MUMBAI (Reuters) - India’s federal police agency said on Thursday it was investigating an alleged 6 billion rupee ($90 million) loan fraud at IDBI Bank (IDBI.NS), and former senior bank officials were among those being investigated.
Searches were being conducted at 50 locations, including New Delhi and Mumbai, for evidence of fraud carried out through the loan accounts of a company registered in the British Virgin Islands and a Finnish firm, the Central Bureau of Investigation said in a statement.
The case registered relates to criminal conspiracy, breach of trust by a public servant and cheating, according to the statement from the CBI late on Thursday.
The bank said in a statement it had sought recovery of assets from one borrower after it became a bad loan but it did not provide any details of loans to the other company or name the bank officials being questioned.
It said the CBI had been examining certain documents relating to that loan and had spoken to some senior officers.
According to the allegations, loans were granted to the companies by IDBI Bank’s senior management and independent directors, who ignored existing guidelines and relaxed some of the conditions, the CBI said.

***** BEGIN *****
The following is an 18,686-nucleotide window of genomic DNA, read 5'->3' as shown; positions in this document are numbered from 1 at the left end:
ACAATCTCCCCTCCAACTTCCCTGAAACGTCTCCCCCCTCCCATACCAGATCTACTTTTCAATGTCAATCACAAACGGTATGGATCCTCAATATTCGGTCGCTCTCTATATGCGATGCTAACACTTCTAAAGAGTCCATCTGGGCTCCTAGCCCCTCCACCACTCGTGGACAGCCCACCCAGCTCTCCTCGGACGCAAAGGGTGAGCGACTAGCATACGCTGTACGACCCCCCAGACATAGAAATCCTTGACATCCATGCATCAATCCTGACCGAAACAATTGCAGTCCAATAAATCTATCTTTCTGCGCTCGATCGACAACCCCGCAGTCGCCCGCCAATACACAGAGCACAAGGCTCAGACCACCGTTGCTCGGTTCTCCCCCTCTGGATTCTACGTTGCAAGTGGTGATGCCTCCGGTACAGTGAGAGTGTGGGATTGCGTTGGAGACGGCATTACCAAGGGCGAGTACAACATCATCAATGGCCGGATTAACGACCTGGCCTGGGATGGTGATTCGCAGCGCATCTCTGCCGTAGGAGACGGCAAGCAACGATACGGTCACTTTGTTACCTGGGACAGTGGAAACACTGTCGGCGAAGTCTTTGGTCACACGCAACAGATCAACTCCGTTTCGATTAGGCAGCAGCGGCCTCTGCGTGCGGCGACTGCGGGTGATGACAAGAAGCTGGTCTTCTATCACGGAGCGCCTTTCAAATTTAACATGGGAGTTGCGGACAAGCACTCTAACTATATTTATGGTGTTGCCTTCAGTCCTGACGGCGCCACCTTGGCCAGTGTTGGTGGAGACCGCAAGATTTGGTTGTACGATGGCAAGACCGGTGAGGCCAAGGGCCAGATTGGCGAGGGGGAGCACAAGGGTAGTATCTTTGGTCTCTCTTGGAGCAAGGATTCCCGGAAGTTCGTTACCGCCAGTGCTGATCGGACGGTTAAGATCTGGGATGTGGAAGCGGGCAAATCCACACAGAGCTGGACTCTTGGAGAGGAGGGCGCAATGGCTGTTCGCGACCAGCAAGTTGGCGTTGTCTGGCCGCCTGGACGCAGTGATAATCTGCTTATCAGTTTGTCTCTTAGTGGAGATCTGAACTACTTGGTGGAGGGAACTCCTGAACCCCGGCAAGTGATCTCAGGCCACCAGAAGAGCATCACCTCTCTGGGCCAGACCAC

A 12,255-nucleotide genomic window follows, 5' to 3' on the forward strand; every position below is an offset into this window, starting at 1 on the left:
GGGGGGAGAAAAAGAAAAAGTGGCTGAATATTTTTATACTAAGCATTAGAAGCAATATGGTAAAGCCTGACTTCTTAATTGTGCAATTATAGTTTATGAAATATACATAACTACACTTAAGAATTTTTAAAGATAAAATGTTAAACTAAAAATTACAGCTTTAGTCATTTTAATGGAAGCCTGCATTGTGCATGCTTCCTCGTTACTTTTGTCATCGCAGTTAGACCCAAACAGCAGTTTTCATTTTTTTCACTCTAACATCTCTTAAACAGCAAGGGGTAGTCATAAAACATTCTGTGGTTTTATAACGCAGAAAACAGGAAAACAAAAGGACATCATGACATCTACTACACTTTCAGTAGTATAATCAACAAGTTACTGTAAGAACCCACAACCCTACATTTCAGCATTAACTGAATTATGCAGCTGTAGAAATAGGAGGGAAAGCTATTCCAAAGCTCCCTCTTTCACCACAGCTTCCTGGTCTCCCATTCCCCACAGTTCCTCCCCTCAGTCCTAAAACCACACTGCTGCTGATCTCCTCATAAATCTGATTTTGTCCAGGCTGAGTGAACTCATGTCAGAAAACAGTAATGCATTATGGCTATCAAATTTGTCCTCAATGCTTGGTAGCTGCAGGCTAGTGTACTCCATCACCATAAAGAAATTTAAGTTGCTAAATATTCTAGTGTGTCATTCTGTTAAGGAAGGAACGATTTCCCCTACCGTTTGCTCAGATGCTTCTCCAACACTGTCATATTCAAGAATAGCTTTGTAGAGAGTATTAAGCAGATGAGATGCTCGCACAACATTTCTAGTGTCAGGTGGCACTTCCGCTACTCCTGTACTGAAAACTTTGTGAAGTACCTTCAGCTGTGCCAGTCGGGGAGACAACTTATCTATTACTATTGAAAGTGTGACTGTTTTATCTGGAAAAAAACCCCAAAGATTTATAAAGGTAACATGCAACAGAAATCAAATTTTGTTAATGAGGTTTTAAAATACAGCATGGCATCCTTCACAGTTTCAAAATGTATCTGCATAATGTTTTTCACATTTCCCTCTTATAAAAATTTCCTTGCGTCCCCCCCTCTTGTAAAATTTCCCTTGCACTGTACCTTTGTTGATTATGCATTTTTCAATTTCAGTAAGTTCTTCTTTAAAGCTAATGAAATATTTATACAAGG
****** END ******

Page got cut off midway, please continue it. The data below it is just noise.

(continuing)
“It is a case of alleged fraud on the bank by then executives of the bank, then promoters of the group and the companies involved,” the CBI said.
The alleged $90 million fraud, arose from losses resulting from two loans, according to the CBI. The statement did not say how much IDBI recovered from the borrowers.
In 2014, according to the CBI, IDBI is accused of giving a loan of $83 million to the company based in the British Virgin Islands, Axcel Sunshine Ltd, which was used to pay off loans of associate companies from the same group, violating Indian regulatory guidelines.
The CBI also says IDBI gave the unnamed Finnish company a loan equivalent to 52 million euros ($63 million) in 2010. The firm was showing stress, and in 2013 it was granted voluntary bankruptcy by a Finnish court.
IDBI said in the statement late on Thursday it had given a loan to Axcel Sunshine Ltd in February 2014, which became a non-performing asset in December 2015.
“The loan has been fully provided for,” IDBI said. “The bank has initiated recovery actions to recover dues from the borrower in August 2016.”
Reuters was unable to contact Axcel Sunshine as no website could be found for the company.
India’s Finance Ministry asked all banks to step up vigilance following a $2 billion fraud in February at Punjab National Bank (PNBK.NS), the country’s second-biggest state-run lender. ($1 = 66.7500 Indian rupees)
($1 = 0.8254 euros)
Reporting by Nigam Prusty in New Delhi and Abhirup Roy in Mumbai; Editing by Simon Cameron-Moore and Alison Williams